Both treatment protocols were well tolerated by mice and were not accompanied by any major side effect or treatment-related weight loss. No cellular abnormalities were observed in the examined organs, including heart, lung, liver, kidney and spleen derived from all xenograft mouse models (data not shown).
The commonly observed activation of EGFR and downstream signal transduction pathways in cancers is caused by increased ligand expression, genomic amplification of EGFR, and heterodimer formation of EGFR with other RTKs [24–27]. Changes in EGFR status have been linked to the development and maintenance of a malignant phenotype and correlated to poor clinical prognosis . For this reason, EGFR is an attractive target for anti-cancer therapy [2, 3]. Cetuximab and panitumumab are two mAbs approved for the treatment of RAS WT mCRC [5, 6]. Cetuximab is a monoclonal chimeric (mouse–human) IgG1 antibody targeting the domain III of the extracellular part of the EGFR, whereas panitumumab is a fully human IgG2 antibody binding to slightly different epitopes of the extracellular domain of the EGFR .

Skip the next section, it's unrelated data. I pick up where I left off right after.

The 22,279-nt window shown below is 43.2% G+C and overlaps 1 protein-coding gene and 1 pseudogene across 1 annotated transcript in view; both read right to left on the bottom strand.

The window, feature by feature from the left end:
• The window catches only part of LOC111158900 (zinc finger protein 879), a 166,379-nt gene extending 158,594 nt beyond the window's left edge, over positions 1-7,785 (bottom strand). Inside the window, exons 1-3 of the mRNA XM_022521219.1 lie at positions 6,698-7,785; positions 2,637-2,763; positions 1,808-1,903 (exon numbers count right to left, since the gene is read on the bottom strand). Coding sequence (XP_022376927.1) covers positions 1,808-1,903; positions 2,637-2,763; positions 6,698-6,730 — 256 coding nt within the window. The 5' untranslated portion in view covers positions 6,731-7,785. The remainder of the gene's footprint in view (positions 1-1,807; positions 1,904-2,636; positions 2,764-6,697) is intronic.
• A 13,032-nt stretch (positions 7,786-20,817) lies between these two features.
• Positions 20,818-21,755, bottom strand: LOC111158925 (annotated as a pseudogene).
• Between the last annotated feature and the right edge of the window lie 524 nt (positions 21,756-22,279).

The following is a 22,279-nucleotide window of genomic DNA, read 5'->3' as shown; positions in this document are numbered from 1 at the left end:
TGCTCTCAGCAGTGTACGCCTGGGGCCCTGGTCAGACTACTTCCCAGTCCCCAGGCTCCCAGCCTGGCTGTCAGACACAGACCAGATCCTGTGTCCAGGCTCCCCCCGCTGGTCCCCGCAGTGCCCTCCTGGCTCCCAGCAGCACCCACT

Despite the clinical success of cetuximab and panitumumab, the efficacy of these agents is limited by development of acquired resistance [7, 8], which is caused by activation of canonical and non-canonical signal transduction pathways [10-13, 30]. It is noteworthy that emerging new mutations are observed in molecules mediating EGFR signaling (EGFR, KRAS, NRAS, and BRAF) indicating the key role of EGFR as an upstream signal transduction drug target [7, 9].